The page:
In Part 1 of this blog series, I talked about how your team communicates with you and how you can set expectations for that communication. In this post, I am going to touch on how you can deal with uncompassionate and abusive employees.
Addressing Adverse Staff
Within my first few months on the job as a new DON, I was stunned to discover that some of the employed staff lacked skills in compassionate care. One of my first encounters was with a staff member who let me know she had been there for 10 years and outlived many previous nurse leaders – she acted like she ran the show and challenged my position as her supervisor. It didn’t take me long to see this employee wasn’t the most caring or compassionate individual. Within a short period of time, I had residents expressing the same view.
Because of the nature of the residents’ concerns, I had to address the situation. This was not the type of employee I wanted caring for my parents. I used this as a gauge throughout my career, if someone’s behavior wasn’t what I expected to see from someone caring for my parents, then they probably shouldn’t be working in my facility. The resident had reported the staff member made her feel rushed and at times was rough because the staff member was in such a hurry, but no one investigated the concern any further until I stepped up as the DON. I acted quickly, investigated the problem, and she was released from employment.
Addressing staff who are negative, unkind, or lack compassion toward residents is a must if you want to lower the likelihood of incidents of abuse and neglect and lower turnover of your high performing staff members. Staff who are reported as abusive cannot be tolerated. This also lets other staff know you won’t tolerate subpar performance.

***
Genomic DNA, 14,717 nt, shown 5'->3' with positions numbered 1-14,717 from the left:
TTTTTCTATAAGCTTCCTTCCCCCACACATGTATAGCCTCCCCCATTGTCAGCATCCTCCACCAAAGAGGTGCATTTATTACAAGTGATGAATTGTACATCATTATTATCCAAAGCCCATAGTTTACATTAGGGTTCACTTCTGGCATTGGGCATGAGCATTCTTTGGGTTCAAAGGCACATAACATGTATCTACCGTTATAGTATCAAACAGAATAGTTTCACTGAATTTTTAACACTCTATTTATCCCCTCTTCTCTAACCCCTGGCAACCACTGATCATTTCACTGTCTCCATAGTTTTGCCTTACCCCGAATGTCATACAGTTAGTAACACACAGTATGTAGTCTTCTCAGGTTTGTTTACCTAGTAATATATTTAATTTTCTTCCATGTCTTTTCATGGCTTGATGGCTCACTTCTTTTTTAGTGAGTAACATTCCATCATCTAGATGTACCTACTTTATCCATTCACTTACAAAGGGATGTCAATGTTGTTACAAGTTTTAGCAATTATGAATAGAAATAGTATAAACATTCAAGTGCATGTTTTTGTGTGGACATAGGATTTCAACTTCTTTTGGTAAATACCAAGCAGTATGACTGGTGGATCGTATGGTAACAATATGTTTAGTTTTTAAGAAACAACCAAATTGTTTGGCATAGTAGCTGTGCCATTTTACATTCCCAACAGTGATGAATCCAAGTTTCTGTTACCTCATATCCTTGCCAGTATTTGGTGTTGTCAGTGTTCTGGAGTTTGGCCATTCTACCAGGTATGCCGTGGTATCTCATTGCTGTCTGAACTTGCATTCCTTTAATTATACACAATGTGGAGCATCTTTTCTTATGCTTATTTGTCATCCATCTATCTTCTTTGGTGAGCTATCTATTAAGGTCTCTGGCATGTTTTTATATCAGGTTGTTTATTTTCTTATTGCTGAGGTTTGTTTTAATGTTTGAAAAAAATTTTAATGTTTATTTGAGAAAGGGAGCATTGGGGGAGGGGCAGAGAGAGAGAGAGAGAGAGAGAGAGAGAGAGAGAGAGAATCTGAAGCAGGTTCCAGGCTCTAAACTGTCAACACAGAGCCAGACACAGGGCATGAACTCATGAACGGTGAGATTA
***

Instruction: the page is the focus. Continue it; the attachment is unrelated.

If you suspect mistreatment of residents by staff, investigate this immediately and follow facility policy on how to conduct and deal with allegations of mistreatment.
During rounds with residents and family, ask about care delivery. Is it meeting their expectations? Ask how they are treated by staff. This will help identify staff who do an excellent job and staff who may need further education on providing care. Encourage residents to share stories about the care they receive. If they are reluctant to share any, ask more detailed questions such as:
Do you have a favorite staff member and why?
Do you think that staff have the competencies and skillsets needed to provide the care you need?
What changes would you like to see in the facility?
Now that you have the second tool in your toolbox, think about if there are any difficult staff members on your team. Pay attention to what residents and family members are saying about your staff. By addressing these issues quickly, you can avoid more problems later.
In our next blog post, I’ll cover the final tool—building high functioning teams.